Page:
The first bike I had was heavy, rusty, and the tires were made for getting around in the mud instead of racing down the highway. I made it work. Once, I wore the bearings out in the back wheel and had to push the bike back home for a couple miles. It wouldn’t have been such a big deal if it not for the excitement that always waited just one mile down the road.
There was a long white mobile-home trailer that sat back from the road several hundred feet; a beautiful open yard with well manicured green grass, and two of the scariest dogs I’ve ever been chased by in all my days. One of them was black with a white spot near the neck. This was the one with the crazy eye. The other was brown and shorter but clearly spent some time in the big house judging by the lack of shits he gave when confronted with a grown man easily 5 times his size. Never did I pass that house without peddling for my life. Never.
The house had the one-way benefit of being situated halfway down a steep hill. On the way out, I would come over the top and accelerate quickly down the backside of the hill. I had the surprise element and a great chance of making it before they could get to the road. However, on the way back, I would be in low gear and climbing when I made my attempt. When I finally came past the last tree that hid me from their view, I would be rocking back and forth on the bike violently; legs on fire, and sucking in fresh air like a jet engine. Instantly they would alarm and I would dig deep to turn my mental hat around like Sylvester Stallone in over the top. “Flip the switch!” Well, the switch didn’t always work. Sometimes I ended up off my bike dancing around trying not to get flanked and eaten. It was a humbling experience.
On the Side of the Road
It was with this exact thought that I sat on the side of the road looking at the rear wheel and contemplating my fate. Moments before, the bearings in the rear wheel had emptied out of their shell and scattered all over the road. I came to a screeching halt a half-mile before “the hill.” I laughed a little at my luck and the story that would come out of it. After a short time I knew the show must go on so I stood up and started toward the house. I held the handle bars and started to roll. If you’ve ever heard the sound a train makes when it slams on the brakes, that’s a whisper compared to the sound the bike was now producing from it’s rear end. I might as well just put barbecue sauce on my legs.
My Guardian Angel Looked like Santa Claus in a Chevy S10
It was a slow pace but I marched on pushing the wreckage toward my destiny. The turn in the road where it was about to “get real” came into view and I took a moment to review my plan. I continued moving on and was literally a hundred feet from the fun when I heard one of the best sounds of my life. From a long narrow driveway a white bearded man in his late 60’s rolled to a stop at his mailbox 10 feet from me. He shared the dogs suspicions about strangers on bicycles and sat there for several moments as if trying to understand if he should yell at me, hit me with the truck, or open fire. It took some delicate explaining but I managed to maneuver myself into the back of his truck. As we accelerated up the hill, the wind picked up and I could see those two dogs sitting patiently by the highway. They were just out of view from my inevitable approach. Waiting, Watching, for the sucker that would never come. I nodded my head and smiled a sly smile. I felt like I had really gotten away with something that day.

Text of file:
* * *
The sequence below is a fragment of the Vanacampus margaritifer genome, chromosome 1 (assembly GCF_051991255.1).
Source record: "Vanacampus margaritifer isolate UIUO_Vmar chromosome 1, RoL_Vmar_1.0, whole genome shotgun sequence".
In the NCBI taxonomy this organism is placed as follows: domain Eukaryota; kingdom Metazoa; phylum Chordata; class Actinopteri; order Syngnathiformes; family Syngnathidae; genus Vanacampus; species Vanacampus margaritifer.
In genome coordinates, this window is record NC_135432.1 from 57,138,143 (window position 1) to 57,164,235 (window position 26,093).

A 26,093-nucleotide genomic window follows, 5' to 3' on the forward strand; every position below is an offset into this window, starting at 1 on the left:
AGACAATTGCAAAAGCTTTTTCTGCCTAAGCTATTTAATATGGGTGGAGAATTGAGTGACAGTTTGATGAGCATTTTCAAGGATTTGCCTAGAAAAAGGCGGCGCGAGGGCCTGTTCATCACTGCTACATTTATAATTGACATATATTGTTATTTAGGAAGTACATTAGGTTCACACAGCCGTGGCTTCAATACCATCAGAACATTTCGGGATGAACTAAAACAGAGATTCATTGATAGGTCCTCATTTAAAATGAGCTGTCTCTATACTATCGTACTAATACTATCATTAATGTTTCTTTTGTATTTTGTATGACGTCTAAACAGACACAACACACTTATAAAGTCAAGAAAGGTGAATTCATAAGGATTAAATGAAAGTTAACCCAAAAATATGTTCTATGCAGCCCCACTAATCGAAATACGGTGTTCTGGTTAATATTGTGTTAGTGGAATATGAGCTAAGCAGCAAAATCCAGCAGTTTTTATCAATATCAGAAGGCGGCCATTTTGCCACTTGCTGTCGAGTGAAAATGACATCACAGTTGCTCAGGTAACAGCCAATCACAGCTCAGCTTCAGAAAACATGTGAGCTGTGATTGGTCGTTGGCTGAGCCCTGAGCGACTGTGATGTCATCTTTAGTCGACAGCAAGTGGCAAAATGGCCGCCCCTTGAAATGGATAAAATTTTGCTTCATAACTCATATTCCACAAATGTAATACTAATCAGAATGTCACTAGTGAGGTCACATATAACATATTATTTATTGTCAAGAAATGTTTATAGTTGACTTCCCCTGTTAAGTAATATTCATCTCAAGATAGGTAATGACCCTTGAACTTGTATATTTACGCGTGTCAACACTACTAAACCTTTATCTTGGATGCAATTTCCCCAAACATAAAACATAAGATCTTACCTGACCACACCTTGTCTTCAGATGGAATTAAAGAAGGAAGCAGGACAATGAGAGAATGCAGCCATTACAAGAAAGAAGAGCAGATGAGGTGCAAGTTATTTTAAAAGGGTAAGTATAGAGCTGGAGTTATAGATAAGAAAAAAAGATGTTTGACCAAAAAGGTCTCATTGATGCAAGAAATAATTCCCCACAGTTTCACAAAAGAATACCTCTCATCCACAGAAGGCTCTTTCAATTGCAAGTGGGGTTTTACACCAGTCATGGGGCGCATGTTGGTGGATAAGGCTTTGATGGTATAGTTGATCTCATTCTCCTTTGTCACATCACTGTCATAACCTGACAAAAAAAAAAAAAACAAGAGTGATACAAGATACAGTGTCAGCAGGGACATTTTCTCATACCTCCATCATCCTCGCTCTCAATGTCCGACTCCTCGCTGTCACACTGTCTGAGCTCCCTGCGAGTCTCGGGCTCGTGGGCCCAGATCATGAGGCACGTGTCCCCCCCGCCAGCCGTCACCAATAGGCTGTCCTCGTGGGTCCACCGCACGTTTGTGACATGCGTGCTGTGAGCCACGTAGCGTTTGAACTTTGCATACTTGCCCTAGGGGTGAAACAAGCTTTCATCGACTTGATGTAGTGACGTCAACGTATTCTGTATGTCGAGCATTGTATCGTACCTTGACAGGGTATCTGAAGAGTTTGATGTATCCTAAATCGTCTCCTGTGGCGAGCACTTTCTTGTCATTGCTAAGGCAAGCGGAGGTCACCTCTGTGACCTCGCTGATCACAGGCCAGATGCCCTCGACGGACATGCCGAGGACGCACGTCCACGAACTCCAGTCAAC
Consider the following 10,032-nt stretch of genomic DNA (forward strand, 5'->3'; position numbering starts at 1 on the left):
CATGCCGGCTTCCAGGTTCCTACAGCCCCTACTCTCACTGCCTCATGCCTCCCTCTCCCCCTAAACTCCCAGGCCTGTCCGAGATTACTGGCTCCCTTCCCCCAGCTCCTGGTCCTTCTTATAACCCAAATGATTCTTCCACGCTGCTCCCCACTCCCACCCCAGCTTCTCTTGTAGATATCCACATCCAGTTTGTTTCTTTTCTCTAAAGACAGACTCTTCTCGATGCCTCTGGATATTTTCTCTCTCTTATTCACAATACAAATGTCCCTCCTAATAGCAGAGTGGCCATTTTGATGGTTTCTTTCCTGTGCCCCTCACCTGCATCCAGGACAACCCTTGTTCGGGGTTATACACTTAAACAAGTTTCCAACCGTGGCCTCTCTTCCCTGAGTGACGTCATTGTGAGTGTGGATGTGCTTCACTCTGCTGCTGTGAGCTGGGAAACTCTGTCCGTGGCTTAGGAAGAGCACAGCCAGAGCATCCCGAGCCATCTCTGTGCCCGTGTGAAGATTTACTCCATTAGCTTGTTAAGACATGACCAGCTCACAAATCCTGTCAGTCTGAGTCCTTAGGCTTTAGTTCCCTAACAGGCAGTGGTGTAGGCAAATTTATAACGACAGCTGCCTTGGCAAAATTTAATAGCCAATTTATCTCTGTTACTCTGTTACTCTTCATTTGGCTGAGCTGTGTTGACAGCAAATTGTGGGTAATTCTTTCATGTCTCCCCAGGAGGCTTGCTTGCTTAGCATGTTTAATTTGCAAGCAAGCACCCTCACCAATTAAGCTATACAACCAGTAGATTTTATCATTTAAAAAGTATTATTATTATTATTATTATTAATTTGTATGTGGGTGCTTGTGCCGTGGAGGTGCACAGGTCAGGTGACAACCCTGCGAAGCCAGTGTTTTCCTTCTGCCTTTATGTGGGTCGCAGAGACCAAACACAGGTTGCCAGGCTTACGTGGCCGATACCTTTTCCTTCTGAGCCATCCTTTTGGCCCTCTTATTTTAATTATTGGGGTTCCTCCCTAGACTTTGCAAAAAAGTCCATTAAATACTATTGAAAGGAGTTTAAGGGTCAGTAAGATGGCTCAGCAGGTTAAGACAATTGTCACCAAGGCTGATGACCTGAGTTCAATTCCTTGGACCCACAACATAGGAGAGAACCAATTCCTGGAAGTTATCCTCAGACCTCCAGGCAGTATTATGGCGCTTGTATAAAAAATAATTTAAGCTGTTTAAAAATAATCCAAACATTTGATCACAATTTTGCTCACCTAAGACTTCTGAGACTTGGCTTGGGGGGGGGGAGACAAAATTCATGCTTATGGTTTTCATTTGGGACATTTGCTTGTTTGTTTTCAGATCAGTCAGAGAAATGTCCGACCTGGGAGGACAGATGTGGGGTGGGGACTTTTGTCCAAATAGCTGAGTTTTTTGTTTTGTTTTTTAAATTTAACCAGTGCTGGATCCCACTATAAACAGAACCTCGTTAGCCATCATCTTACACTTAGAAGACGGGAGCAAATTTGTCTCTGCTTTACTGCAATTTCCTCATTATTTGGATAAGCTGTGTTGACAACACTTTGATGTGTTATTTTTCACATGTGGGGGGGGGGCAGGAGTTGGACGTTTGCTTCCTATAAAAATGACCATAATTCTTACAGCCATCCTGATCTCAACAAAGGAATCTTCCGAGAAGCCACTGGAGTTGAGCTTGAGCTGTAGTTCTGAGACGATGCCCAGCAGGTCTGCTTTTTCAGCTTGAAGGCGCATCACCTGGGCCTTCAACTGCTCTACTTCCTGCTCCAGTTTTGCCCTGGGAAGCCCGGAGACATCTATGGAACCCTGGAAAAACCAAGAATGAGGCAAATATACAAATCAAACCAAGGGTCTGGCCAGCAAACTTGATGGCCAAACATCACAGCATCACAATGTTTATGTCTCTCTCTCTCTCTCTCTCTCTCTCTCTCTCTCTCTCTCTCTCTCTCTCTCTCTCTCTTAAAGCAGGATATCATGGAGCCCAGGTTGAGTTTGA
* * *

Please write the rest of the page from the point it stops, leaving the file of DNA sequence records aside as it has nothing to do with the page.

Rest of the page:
A Racing Bike for Free
The next week a friend offered me his used racing bike. He said it was just cluttering up his garage anyway. I was elated. I flew to Dallas, Texas, the next day and picked it up. My new chariot rode home to Alabama in the belly of a Continental jet. While the guy next to me sat quietly penning in the answers to his USA Today puzzle, in my mind, I was racing The Tail of the Dragon through the Smoky Mountains on my new “racing” bike. I was out of breath and leaning into the next turn. I was laying it all the way down like a superbike champion. At my house I pulled it from the giant cardboard box and fell in love all over again. It was candy apple red with a super-light aluminum frame. The tires on it were thin and sharp like knives. The special “aerobars” that allowed the rider to lean forward into an aerodynamic position were a perfect fit. If I had been in the mafia, this was like “the hit” that helped me become a “made” man. I finally felt like I was supposed to be doing this. There was one speed limit sign on the country road I trained on and if I peddled hard I could break the law by 2 miles per hour every time I passed it. 27 miles per hour. Whew! I was now a fugitive with a red racing bike. It was almost time for the big showdown.
Next Friday will be the final part to this story!
Thanks for being here. I recently posted a video I made for you. It’s a 3 minute clip that will let you see who’s really writing this stuff.
Get out there and kill it this week. Don’t let your past experiences decide if you are tough enough to make a new start. Everyday is a new life. Find something you want and write it down. Get started. Be that bold person you want to be.
Before you go, have you ever done a triathlon? Do you want to do one in the future but you are not sure where to start? Leave a story here about your race or a question about the triathlon you want to do and we’ll find an answer.
What’s the scariest part of doing a triathlon for you?